Lock Out to raise awareness of homelessnessBy W. WINSTON SKINNER
To solve the problems she faces every day at the local One Roof outreach ministry, Derenda Rowe often has to think outside the box.
In a couple of weeks, she will be sleeping in one.
Instead of simply spending the night inside an air conditioned fellowship hall, youth will be gathering at Resurrection Lutheran Church to spend the night in cardboard boxes. The idea is to gain some idea of what a homeless person experiences on an ongoing basis.
“I am blessed,” Rowe reflected. “I don’t know what it would feel like to be homeless or hungry.”
The Lock Out will be held July 14. Participants and supporters are asked to make donations to One Roof, which provides for a variety of needs for Cowetans.
Area residents may bring donations by the Hands Up, Lock Out at Resurrection Lutheran on July 14 between 4-8 p.m. The church is located on Highway 34 East at its intersection with Lora Smith Road.
Items needed include food, personal hygiene items, gift cards, sleeping bags, tents and clothes.
People also may send checks to One Roof, P.O. Box 916, Newnan, GA 30264. The memo line should read “Coweta Homeless.”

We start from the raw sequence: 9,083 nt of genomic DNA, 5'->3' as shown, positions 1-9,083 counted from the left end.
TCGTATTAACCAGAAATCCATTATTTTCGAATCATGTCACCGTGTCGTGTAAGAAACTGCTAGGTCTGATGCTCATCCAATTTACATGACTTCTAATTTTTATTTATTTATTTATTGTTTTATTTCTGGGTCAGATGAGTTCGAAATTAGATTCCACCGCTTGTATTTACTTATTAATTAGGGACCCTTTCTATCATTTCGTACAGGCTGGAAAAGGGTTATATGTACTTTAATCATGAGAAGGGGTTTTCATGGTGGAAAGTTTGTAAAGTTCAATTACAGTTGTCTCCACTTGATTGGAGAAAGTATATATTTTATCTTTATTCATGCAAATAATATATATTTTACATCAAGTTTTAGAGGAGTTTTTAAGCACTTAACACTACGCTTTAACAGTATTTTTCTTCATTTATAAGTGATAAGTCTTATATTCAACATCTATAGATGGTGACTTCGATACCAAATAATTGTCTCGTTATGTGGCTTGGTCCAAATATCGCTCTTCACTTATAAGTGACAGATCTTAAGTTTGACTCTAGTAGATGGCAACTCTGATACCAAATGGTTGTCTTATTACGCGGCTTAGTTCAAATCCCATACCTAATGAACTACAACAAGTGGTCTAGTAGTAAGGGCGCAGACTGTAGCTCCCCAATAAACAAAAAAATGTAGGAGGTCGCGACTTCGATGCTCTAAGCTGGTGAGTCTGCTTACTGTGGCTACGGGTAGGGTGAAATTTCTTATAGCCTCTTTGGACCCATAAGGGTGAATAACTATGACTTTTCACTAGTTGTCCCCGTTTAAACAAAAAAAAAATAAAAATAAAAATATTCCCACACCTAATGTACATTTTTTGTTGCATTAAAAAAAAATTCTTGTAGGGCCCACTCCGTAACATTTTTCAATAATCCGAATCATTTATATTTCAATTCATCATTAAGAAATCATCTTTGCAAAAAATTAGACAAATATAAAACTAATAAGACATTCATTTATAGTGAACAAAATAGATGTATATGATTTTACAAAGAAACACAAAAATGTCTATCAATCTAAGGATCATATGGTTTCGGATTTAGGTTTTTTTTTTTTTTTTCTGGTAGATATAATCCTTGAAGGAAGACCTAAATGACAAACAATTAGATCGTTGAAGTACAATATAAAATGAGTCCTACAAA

Connie Jones, youth director at Resurrection, is working with people from other churches to get as many youth to the Lock Out at possible. The deadline for registering for the event technically is today, but Jones said she would continue to add participants for several days – as long as space permits.
Anyone interested should contact Jones at firstname.lastname@example.org or 678-517-0526.
The idea for the Lock Out came from members of the Resurrection congregation, responding to a request from Jones for project suggestions.
The Lock Outs with which Jones was familiar simply involved having youth sleep outside, hear about homelessness, eat soup and then – in the morning – “turn on our cell phones, go eat breakfast, go home, take a shower and crawl in our safe clean beds,” Jones said.
“I have to be honest,” she reflected. “I couldn’t see the benefit in that.”
With a bit of tweaking, however, the Lock Out concept gained real relevance. “My thought that was alone we could do very little, but as a strong Christian community, we could do so much if we all gave a little,” Jones said.
She talked to Rowe, and was impressed with the One Roof leader’s insight into local needs – and her willingness to join teens for the Lock Out. “She’s an amazing lady and full of fun,” Jones said.
When she spends the night in a cardboard box, Rowe said, “I will be thinking about the people we have helped in the last four-and-a-half years.”
She said she will be “wondering where some are” and taking some comfort in “knowing for many we have made a difference in their lives.”
There is no typical homeless person in Coweta County. “There have been elderly, newborn babies, teenagers, large families, people who were ill or disabled and – worst of all – people who were dying,” Rowe said.